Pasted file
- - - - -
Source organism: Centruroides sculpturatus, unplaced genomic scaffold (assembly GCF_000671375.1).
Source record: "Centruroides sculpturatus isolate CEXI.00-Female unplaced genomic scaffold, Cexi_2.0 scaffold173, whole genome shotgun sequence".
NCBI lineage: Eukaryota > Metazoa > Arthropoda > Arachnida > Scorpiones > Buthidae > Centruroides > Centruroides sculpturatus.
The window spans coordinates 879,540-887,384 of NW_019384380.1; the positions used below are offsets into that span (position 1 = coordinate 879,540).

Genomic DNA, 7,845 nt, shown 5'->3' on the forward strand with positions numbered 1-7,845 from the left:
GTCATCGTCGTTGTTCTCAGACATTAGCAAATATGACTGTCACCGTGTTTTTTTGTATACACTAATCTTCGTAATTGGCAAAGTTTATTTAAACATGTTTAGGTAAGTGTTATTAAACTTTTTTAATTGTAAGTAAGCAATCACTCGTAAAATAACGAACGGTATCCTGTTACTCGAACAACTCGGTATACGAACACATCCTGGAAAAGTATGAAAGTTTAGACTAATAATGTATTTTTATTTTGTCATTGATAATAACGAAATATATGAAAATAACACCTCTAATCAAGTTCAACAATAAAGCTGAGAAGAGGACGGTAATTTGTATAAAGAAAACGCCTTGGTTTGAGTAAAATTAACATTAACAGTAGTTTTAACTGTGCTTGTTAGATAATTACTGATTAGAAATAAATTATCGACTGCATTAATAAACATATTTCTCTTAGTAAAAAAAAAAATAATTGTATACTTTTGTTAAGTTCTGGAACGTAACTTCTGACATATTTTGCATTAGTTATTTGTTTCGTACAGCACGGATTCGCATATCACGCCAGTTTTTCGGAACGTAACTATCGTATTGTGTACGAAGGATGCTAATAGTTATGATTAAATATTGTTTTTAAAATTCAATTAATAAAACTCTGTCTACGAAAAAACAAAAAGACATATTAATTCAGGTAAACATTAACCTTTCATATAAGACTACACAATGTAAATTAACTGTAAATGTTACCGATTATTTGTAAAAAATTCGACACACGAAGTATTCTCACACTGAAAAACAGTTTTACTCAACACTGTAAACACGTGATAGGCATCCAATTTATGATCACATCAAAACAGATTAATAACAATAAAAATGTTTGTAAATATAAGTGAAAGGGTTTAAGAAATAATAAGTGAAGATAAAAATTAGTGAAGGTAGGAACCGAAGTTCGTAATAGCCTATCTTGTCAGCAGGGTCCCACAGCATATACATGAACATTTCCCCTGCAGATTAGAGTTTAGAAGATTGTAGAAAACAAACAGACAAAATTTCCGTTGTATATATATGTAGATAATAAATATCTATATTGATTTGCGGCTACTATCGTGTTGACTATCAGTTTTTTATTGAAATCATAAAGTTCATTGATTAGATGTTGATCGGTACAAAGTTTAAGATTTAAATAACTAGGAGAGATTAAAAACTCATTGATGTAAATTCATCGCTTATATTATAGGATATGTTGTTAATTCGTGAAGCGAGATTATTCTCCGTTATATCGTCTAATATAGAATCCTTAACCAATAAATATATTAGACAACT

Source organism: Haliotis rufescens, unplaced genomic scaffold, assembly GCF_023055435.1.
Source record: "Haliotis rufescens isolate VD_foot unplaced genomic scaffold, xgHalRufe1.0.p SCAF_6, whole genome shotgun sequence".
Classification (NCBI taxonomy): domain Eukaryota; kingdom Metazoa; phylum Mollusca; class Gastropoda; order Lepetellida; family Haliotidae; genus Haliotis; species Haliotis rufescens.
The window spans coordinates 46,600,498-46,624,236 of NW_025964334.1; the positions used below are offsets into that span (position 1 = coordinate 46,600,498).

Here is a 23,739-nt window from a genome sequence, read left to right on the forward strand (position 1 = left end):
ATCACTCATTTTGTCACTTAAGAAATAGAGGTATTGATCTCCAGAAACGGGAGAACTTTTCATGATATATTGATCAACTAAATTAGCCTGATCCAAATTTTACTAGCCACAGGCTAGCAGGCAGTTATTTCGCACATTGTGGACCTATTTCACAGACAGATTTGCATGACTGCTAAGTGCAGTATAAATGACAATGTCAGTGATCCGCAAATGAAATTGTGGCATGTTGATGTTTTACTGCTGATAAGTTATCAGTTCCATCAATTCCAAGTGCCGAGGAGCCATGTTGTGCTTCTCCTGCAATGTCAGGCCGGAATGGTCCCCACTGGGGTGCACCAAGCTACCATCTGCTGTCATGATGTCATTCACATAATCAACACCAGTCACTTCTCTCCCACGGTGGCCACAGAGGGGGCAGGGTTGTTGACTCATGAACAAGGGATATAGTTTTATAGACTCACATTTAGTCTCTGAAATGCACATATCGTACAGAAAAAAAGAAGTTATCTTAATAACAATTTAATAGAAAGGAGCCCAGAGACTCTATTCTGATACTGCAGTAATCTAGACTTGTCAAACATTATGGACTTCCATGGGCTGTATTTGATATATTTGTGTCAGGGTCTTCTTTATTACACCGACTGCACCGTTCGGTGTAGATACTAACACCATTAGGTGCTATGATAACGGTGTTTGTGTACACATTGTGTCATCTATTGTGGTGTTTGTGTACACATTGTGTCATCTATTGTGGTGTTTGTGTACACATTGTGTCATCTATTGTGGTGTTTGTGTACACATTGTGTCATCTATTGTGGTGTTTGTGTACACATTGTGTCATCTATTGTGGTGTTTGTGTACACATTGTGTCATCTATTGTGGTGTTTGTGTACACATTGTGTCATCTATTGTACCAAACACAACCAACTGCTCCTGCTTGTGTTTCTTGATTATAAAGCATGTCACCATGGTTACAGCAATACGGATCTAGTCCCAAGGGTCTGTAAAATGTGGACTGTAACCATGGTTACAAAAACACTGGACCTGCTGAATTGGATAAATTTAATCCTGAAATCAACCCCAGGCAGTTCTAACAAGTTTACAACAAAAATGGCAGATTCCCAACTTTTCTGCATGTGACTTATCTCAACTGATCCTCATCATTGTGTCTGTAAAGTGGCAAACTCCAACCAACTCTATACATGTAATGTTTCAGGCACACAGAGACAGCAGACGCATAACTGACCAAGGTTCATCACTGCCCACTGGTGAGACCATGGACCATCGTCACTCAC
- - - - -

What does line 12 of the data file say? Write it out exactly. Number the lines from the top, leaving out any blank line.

ATCACTCATTTTGTCACTTAAGAAATAGAGGTATTGATCTCCAGAAACGGGAGAACTTTTCATGATATATTGATCAACTAAATTAGCCTGATCCAAATTTTACTAGCCACAGGCTAGCAGGCAGTTATTTCGCACATTGTGGACCTATTTCACAGACAGATTTGCATGACTGCTAAGTGCAGTATAAATGACAATGTCAGTGATCCGCAAATGAAATTGTGGCATGTTGATGTTTTACTGCTGATAAGTTATCAGTTCCATCAATTCCAAGTGCCGAGGAGCCATGTTGTGCTTCTCCTGCAATGTCAGGCCGGAATGGTCCCCACTGGGGTGCACCAAGCTACCATCTGCTGTCATGATGTCATTCACATAATCAACACCAGTCACTTCTCTCCCACGGTGGCCACAGAGGGGGCAGGGTTGTTGACTCATGAACAAGGGATATAGTTTTATAGACTCACATTTAGTCTCTGAAATGCACATATCGTACAGAAAAAAAGAAGTTATCTTAATAACAATTTAATAGAAAGGAGCCCAGAGACTCTATTCTGATACTGCAGTAATCTAGACTTGTCAAACATTATGGACTTCCATGGGCTGTATTTGATATATTTGTGTCAGGGTCTTCTTTATTACACCGACTGCACCGTTCGGTGTAGATACTAACACCATTAGGTGCTATGATAACGGTGTTTGTGTACACATTGTGTCATCTATTGTGGTGTTTGTGTACACATTGTGTCATCTATTGTGGTGTTTGTGTACACATTGTGTCATCTATTGTGGTGTTTGTGTACACATTGTGTCATCTATTGTGGTGTTTGTGTACACATTGTGTCATCTATTGTGGTGTTTGTGTACACATTGTGTCATCTATTGTGGTGTTTGTGTACACATTGTGTCATCTATTGTACCAAACACAACCAACTGCTCCTGCTTGTGTTTCTTGATTATAAAGCATGTCACCATGGTTACAGCAATACGGATCTAGTCCCAAGGGTCTGTAAAATGTGGACTGTAACCATGGTTACAAAAACACTGGACCTGCTGAATTGGATAAATTTAATCCTGAAATCAACCCCAGGCAGTTCTAACAAGTTTACAACAAAAATGGCAGATTCCCAACTTTTCTGCATGTGACTTATCTCAACTGATCCTCATCATTGTGTCTGTAAAGTGGCAAACTCCAACCAACTCTATACATGTAATGTTTCAGGCACACAGAGACAGCAGACGCATAACTGACCAAGGTTCATCACTGCCCACTGGTGAGACCATGGACCATCGTCACTCAC